Sunday, July 01, 2007

Ghost Rider

I just borrowed the movie, Ghost Rider, from my brother-in-law. I have to admit, I never read the comic book and a movie about "the devil's bounty hunter" where a man "sells his soul to the devil" and then tries to "beat the devil and win his soul back" is not something I'm going to pay money to see. From the onset, I know that this is premised on theological fantasy. However, I also know that cartoon characters are generally fantasy and that people generally can tell the difference between the fantasy world of the cartoons - oh, excuse me: graphic novels [cough] - and that perfectly entertaining stories can be told where the typical moral tension in any good plot can bring to mind considerations of good things or bad things while the fantasy remains simply fantasy.

With most of the cartoon superheroes, the fantasy lies in scientific speculation. You have the science fiction genre, but I would classify this as science fantasy. Superman got his powers because he's an alien from outer space and some difference in the light from his sun of origin and our sun causes him to generate super powers. Spiderman go bitten by a radioactive spider and the qualities of a spider change him genetically somehow. The X-men are simply human mutations, relying on a flawed understanding of Darwinian evolution (which itself is flawed).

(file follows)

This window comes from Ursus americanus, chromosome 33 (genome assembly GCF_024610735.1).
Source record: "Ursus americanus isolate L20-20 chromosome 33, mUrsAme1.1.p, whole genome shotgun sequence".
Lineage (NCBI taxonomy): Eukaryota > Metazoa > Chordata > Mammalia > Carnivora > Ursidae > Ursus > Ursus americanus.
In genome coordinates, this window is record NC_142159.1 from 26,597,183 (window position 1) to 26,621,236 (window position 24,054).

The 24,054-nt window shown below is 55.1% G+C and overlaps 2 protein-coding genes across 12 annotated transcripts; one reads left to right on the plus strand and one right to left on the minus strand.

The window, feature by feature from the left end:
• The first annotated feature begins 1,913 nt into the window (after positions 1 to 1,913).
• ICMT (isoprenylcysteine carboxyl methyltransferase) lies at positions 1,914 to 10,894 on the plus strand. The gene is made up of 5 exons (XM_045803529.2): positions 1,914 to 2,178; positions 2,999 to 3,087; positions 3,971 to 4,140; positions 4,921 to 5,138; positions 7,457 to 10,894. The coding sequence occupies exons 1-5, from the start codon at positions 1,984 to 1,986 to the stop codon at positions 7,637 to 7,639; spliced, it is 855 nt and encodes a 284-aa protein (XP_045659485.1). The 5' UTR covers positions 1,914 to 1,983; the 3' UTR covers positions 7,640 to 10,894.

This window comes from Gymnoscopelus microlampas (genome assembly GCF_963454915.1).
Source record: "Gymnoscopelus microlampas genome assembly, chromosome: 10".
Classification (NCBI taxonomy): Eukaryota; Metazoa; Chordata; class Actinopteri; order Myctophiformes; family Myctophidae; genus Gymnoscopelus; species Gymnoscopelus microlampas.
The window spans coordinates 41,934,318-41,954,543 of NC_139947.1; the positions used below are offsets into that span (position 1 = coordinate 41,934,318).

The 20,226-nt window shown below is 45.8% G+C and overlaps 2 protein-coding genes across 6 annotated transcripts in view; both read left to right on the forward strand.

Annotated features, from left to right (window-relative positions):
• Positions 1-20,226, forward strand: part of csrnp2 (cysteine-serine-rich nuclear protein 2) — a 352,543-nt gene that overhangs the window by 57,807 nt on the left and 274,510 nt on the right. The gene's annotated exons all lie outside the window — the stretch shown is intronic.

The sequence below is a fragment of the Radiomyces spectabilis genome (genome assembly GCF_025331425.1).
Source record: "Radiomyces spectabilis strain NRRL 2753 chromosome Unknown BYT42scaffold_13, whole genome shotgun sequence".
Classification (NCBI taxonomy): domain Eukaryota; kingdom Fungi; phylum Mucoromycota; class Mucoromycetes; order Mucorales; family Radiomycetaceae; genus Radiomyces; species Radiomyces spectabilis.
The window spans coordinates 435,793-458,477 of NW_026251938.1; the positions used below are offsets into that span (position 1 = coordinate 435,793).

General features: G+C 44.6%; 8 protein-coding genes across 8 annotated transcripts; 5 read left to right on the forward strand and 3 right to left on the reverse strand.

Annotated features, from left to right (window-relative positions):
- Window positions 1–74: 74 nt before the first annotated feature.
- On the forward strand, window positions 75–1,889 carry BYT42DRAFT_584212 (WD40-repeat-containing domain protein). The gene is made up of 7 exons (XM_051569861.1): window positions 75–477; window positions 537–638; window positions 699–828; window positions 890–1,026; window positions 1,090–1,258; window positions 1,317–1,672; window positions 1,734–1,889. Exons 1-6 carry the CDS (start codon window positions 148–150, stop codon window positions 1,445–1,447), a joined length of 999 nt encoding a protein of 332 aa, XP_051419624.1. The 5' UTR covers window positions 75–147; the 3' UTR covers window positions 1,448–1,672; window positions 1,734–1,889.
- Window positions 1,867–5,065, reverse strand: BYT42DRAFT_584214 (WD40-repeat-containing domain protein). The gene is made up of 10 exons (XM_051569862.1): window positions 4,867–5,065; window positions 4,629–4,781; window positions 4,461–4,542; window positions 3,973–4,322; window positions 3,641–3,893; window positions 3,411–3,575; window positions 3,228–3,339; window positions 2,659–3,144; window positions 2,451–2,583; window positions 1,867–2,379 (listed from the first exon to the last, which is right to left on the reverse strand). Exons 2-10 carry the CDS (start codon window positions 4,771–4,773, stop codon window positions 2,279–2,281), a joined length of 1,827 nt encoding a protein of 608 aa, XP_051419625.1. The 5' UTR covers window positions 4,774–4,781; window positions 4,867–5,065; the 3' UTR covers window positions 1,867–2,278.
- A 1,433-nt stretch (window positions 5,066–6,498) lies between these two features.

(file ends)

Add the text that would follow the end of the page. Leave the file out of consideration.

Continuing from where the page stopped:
Other superheroes are simply speculations of the capacity of natural man to achieve great feats of skill and strength. Batman learned great martial art skills and combined them with great feats of engineering. Doc Savage was simply a strong, intelligent man with a crack team. Captain America was a military hero with great skill. I'll call this humanistic fantasy.

Then there are the few who have super powers that were derived "supernaturally". I call this theological fantasy. For example, Captain Marvel summons his power from ancient Greek mythological gods. Ghost Rider belongs in this category.

In theological fantasy, and Ghost Rider in particular, It doesn't bother me that the theological foundation is erroneous. After all, the fantastical is accepted as being mere fantasy. What bothers me is that the minds of watchers of the movie or readers of the comic books can easily end up dismissing TRUE theology as fantasy. In the "making of" bonus material, the writer said that he wanted to take elements of "Christian mythology" to write the story. I would consider that theological considerations are either true or not. If it is true, it belongs in Christian doctrine. If it is not true it doesn't. It is true that there are extra-Biblical stories and doctrines that are the product of human invention. These are not Christian. Neither can they be considered "Christian mythology".

Ghost rider - it's a fun story, but beware that true theology doesn't appear to be mere fantasy.

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